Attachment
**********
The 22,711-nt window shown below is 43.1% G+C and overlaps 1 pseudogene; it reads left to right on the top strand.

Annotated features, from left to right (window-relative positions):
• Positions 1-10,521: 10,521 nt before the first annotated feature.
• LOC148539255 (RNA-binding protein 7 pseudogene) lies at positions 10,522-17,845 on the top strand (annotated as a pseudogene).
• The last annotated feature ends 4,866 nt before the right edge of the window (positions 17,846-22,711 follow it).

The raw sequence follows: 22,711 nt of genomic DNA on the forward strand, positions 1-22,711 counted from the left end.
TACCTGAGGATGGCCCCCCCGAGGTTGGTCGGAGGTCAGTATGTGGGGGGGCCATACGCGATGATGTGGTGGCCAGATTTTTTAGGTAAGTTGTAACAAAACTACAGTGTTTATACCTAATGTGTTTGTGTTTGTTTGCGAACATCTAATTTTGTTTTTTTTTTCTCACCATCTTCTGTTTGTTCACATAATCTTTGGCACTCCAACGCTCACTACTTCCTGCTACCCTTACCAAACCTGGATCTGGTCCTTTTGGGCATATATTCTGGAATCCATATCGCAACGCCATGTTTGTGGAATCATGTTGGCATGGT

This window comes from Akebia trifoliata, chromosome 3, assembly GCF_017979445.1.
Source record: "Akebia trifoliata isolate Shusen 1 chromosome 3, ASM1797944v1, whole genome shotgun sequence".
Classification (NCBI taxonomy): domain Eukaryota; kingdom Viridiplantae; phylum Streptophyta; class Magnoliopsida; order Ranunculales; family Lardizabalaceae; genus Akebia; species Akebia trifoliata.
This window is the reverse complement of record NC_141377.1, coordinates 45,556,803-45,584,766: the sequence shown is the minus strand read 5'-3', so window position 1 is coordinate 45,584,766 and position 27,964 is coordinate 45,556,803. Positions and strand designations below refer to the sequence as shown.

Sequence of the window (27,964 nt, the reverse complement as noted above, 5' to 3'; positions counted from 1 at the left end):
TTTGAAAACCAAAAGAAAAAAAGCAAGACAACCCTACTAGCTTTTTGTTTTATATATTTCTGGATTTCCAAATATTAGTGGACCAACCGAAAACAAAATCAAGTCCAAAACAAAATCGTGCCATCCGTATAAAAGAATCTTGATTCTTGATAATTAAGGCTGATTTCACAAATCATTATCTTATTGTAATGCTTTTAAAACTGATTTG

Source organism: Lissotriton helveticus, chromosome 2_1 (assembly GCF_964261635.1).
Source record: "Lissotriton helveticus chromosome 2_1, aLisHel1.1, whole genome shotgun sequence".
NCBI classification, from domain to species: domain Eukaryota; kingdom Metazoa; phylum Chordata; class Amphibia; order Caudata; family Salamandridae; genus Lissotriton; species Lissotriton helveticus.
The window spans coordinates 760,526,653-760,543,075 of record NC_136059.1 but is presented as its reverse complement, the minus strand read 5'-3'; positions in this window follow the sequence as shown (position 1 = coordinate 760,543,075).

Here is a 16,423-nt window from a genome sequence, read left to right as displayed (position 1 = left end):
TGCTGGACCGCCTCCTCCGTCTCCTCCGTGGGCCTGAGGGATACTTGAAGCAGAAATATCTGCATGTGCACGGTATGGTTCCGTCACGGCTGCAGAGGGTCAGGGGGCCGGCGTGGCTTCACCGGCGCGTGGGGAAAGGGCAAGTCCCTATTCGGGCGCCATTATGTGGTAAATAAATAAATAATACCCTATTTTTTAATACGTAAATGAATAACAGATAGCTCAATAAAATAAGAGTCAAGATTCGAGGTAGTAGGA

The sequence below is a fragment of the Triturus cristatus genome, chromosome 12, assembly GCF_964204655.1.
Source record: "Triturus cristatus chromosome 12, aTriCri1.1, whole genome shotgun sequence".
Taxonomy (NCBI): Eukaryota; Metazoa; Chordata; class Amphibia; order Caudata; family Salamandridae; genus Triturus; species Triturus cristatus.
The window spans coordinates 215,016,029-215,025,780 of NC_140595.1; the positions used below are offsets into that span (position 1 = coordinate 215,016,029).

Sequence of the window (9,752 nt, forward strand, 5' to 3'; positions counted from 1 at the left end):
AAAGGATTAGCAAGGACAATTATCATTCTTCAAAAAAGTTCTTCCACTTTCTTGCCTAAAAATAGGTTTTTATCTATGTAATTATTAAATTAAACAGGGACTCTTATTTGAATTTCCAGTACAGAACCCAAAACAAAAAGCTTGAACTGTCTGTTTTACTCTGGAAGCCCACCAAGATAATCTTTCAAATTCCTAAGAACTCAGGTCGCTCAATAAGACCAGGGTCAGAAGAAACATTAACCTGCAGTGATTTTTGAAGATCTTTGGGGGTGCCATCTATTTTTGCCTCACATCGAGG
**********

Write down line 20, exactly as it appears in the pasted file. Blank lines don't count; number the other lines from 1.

The sequence below is a fragment of the Triturus cristatus genome, chromosome 12, assembly GCF_964204655.1.